Mayor Alludes to New Grocer in Town, Explains His Reasons for Running for County Board
Mayor Pete DiCianni presents his third annual State of Our City address.
Things are much better in Elmhurst today than they were in 2009, Elmhurst Mayor Pete DiCianni told the crowd at his third State of Our City Address Tuesday at Community Bank of Elmhurst.
When he came into office three years ago, he said the city only had about one month of operating expenses in reserve, business vacancies were up, sales tax revenue was plummeting, roads were in bad shape and the housing market was at a standstill.
"When I think about what we walked into in 2009, in the middle of a recession with jobs going down, we are now a town that is actually producing jobs and developing new businesses," he said.
Economic indicators are pointing in the right direction now, he said.
"In 2011, there were 57 new homes built. That's a 20 percent increase," he said. Nearly 3,000 permits were issued last year for new construction, and home and business improvements, he added.
He referred to the new Elmhurst Memorial Hospital campus and its new medical office building as an "economic engine," providing jobs for some 3,600 people.
He also cited Park Place of Elmhurst, a retirement community that invested $176 million in its new facility and will provide more than 200 new jobs; the new retail development at Route 83 and St. Charles Road that has provided 150 new jobs; the Chamberlain Group, which has invested $3 million into the old Saturn building on Grand Avenue and provided 100 permanent new jobs; Navistar's new 24,000-square-foot facility on County Line Road; McMaster Carr's major remodeling project in town; and a variety of new restaurants.
"We rolled out the red carpet for businesses and residents," he said.
Looking Ahead: A New Grocer in Town?
In 2012, the city can expect growth to continue, he said.
"We also are working on a very large grocer," he said. "In 2009, I talked about trying to get a Trader Joe's in town. This grocer—and I can't mention the name, but hopefully it will be happening in the near future—will be a combination of Trader Joe's, Costco, Caputo's. It will be something very unique that will only have about 20 (locations) in the Chicago area."
He said the grocer is slated for an area on the north end of town.
"We are working diligently to get destination retailers into this community," he said. "The bottom line is, they will add a lot of value to this community and bring in people from other communities. That is our goal."
Also in the works for 2012 is a new parking deck on Addison Street, a new cancer treatment center on Brush Hill, 26 new townhomes at The Atrium and new senior-care complex at the hospital's former campus on Berteau.
The Hahn Street development is still on the table, but "we're taking a little bit of time with it because we want to make sure it's right. We've got a lot of ideas that could work, but we need to flesh it out."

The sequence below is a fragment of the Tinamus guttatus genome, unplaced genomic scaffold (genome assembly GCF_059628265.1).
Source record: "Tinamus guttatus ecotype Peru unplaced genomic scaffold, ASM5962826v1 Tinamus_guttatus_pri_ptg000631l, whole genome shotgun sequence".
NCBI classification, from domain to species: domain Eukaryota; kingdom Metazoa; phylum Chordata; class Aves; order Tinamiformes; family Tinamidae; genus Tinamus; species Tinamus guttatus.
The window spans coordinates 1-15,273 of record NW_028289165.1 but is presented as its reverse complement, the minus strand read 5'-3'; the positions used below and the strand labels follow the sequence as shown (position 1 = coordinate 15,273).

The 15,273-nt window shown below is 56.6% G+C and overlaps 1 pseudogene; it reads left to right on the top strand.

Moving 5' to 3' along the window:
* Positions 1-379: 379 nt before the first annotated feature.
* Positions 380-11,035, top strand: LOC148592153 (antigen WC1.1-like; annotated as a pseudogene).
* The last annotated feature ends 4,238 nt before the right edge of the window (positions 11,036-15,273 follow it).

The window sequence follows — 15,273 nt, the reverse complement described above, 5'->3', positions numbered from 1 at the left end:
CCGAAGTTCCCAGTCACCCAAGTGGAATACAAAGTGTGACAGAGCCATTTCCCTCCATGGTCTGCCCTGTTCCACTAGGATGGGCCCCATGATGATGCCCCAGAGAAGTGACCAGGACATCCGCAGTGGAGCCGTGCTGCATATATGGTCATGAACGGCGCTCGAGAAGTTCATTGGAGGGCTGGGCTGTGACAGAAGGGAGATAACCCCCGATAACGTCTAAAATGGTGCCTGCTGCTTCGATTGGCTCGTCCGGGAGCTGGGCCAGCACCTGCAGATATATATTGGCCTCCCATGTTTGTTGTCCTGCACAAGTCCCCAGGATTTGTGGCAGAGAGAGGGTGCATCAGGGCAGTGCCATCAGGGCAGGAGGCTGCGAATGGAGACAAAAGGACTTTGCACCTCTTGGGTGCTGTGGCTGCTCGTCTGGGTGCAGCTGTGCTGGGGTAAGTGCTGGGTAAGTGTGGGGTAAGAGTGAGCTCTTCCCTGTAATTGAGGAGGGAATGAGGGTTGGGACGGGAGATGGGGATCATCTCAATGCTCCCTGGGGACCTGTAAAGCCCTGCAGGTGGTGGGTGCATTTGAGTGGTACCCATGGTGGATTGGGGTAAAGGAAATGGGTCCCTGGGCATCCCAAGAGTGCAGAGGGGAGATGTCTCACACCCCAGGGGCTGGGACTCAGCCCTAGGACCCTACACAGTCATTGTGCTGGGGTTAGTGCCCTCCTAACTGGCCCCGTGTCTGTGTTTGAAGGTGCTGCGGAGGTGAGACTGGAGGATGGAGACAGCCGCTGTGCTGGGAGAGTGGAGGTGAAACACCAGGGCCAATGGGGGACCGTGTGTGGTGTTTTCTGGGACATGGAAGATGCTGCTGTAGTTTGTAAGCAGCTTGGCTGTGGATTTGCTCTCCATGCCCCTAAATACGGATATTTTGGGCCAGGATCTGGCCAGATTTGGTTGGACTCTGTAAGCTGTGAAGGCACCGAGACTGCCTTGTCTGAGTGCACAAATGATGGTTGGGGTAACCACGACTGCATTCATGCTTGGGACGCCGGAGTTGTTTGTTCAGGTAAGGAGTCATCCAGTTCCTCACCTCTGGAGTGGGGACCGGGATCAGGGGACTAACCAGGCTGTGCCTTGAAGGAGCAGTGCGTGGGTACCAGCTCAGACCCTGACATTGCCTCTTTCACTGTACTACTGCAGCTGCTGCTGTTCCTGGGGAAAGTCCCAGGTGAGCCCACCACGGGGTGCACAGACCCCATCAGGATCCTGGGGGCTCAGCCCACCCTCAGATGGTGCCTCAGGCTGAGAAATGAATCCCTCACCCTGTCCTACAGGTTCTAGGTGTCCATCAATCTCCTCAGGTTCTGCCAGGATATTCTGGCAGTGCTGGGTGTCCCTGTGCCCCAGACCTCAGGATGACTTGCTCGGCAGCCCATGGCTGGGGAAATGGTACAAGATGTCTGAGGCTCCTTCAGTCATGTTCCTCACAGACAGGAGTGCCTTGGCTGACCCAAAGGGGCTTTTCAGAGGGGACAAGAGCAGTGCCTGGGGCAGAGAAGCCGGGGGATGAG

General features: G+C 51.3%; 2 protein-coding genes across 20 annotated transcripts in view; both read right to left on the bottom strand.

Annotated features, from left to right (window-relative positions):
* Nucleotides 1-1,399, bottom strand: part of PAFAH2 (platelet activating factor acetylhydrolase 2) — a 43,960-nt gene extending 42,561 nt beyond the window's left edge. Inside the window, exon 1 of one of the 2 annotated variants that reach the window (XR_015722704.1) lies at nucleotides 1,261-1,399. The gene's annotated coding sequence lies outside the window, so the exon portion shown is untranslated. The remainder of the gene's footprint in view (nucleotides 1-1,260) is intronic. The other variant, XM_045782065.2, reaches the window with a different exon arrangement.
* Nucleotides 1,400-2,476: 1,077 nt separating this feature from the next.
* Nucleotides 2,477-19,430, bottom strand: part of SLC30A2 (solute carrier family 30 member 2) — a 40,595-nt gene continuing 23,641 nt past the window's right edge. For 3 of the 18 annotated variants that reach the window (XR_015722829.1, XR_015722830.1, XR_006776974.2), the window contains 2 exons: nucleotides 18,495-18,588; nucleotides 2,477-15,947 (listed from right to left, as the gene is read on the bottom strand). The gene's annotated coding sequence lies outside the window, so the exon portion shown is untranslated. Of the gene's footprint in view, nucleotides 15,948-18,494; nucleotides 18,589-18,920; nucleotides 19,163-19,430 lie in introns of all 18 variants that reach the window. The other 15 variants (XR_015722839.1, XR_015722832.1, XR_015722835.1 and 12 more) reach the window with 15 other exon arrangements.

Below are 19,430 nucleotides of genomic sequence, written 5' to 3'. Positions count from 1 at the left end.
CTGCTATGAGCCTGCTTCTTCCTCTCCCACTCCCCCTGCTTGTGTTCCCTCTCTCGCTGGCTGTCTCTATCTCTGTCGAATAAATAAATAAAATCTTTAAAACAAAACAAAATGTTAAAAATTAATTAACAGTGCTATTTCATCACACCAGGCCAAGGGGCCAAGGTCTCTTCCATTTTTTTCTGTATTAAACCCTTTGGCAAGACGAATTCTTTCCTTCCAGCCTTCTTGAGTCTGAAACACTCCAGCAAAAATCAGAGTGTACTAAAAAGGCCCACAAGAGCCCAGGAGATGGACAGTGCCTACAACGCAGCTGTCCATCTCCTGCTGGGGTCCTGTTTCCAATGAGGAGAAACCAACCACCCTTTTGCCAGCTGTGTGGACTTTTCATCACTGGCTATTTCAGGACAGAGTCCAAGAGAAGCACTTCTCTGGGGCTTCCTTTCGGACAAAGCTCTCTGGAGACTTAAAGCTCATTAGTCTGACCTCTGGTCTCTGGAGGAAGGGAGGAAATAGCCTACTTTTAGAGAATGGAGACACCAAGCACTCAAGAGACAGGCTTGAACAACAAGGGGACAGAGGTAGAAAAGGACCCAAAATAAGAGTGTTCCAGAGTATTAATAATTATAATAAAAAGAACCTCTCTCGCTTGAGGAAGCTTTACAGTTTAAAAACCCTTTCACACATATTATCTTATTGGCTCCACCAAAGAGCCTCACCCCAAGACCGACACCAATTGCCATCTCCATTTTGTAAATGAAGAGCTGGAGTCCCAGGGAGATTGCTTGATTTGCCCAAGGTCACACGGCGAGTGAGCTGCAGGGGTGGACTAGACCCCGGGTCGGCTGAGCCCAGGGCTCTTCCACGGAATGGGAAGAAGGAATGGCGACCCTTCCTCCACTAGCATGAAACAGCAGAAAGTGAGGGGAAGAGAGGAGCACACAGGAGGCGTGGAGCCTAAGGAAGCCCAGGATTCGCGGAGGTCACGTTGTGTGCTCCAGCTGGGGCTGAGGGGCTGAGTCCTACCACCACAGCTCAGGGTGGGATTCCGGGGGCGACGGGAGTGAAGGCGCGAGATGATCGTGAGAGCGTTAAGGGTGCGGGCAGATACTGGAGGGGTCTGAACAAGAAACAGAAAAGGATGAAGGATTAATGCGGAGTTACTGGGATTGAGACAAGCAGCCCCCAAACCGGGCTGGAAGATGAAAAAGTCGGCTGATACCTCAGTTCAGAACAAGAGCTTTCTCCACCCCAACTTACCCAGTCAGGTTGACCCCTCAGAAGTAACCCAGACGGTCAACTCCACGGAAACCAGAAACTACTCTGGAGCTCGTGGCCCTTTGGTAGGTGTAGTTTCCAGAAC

Three More TIFs
New tax increment financing districts will bring developers to the "tired" areas in town, along York Road between North and Grand avenues, at York and Vallette and on Riverside Drive, he said.
"If you look at the areas that are very vibrant—downtown, St. Charles and Route 83—those areas were tired. Back in the 1970s and 80s, when I was a kid, the leaders of this town sought out financing districts for those areas. That is something we are in the process of doing (again)," he said. "We're looking at three that need a shot in the arm."
The property along Riverside Drive was not able to be developed previously because it has been in the flood plain, according to the 2006 FEMA flood map.
"Stormwater really controls economic development," he said. "If you're in a flood plain, you can't build."
But with the stormwater reservoir at the Elmhurst Stone Quarry, the area is no longer in danger of flooding due to rising water in Salt Creek, and the plan is to work with DuPage County to draw that area out of the flood plain.
"Wouldn't it be nice to have a big box store to compete with Walmart (across the street) right here in Elmhurst?" he said.
His Run for County Board
But it wasn't the creek that caused the flooding of hundreds of Elmhurst homes in 2010.
"That was because we had 7 inches of rain in a couple of hours," he said.
Solutions to that kind of flooding will cost between $25 million and $50 million. And that is the reason he is running for a seat on the DuPage County Board.
"This would put Elmhurst in a great position to bring home dollars for infrastructure and stormwater improvements," said DiCianni, who serves on the DuPage Stormwater Management Committee. "These are the concerns I have. When you walk through the streets and you see people with tears in their eyes taking their basements out onto the front lawn, you've got to do everything you can to help them."
A Slow Climb
Even with all the development in town, the city is not out of the woods yet, he said.
"It's a slow climb up, and the light at the end of the tunnel is starting to get brighter," he said.
He reminded the audience that the city is seeking no new property tax increase this year.
"The City Council has said we are not going to increase our levy this year," he said. "With so much economic development going on and so much coming in, we think we can grow our way out of this. I'm all for that."